Mayor Stoney, City Council set to address affordable housing crisis in Richmond
RICHMOND, Va. (WWBT) - It’s no secret that finding a reasonably priced place to live in Richmond is a challenge.
“Whether you’re the poorest of the poor or very affluent, I think we all have stories about the challenge of getting affordable homes,” said Rev. Amy Starr Redwine, co-president of Richmonders Involved to Strengthen Our Communities (RISC).
RISC says the city is lacking in affordable homes to the tune of 39,000.
Now, Richmond City Council is mulling over declaring a housing crisis. In Richmond, the Black homeownership rate is only 32% compared to about 60% for white homeowners.
“You’re going to see us focus on affordable housing,” said Richmond Mayor Levar Stoney.
As part of his State of the City address earlier this year, Stoney promised to create more affordable housing.
He wants to create 1,000 new affordable rental units each year and 2,000 new homeownership opportunities for low-income residents by 2030.
He’s pledging $50 million to cover that, along with $1.4 million for a first-time home buyers down payment assistance program for city employees.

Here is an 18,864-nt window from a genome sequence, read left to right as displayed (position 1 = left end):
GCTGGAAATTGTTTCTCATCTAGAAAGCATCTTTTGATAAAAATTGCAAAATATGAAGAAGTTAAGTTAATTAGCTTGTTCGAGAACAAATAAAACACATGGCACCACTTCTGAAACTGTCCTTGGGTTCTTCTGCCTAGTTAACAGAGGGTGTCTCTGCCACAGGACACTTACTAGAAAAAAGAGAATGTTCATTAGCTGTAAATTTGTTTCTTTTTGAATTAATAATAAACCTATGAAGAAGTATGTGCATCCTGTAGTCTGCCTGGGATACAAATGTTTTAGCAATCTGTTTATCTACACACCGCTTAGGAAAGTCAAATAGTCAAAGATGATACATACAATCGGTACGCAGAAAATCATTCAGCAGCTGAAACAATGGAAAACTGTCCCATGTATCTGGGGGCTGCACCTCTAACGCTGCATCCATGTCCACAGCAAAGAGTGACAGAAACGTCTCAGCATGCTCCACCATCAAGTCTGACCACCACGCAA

“We’ve made the pledge that we’re going to be a city that prioritizes good housing for everyone. So in my budget, I’m making a $50 million commitment to affordable housing, $10 million each year,” said Stoney.
Those with RISC are encouraging the mayor to also funnel money into the city’s affordable housing trust fund. They have oversight concerns.
“We certainly don’t think we should be pivoting to a bond program instead of the trust fund, maybe in addition to, to give us more tools to work with,” said Starr Redwine.
Also, part of the mayor’s plan sets aside $1.75 million for a permanent year-round emergency shelter and $800,000 for the Eviction Diversion Program.
The fine print is still being worked out, but City Council is set to take up the idea at its meeting on March 27.
ON YOUR SIDE: Affordable housing in central Virginia
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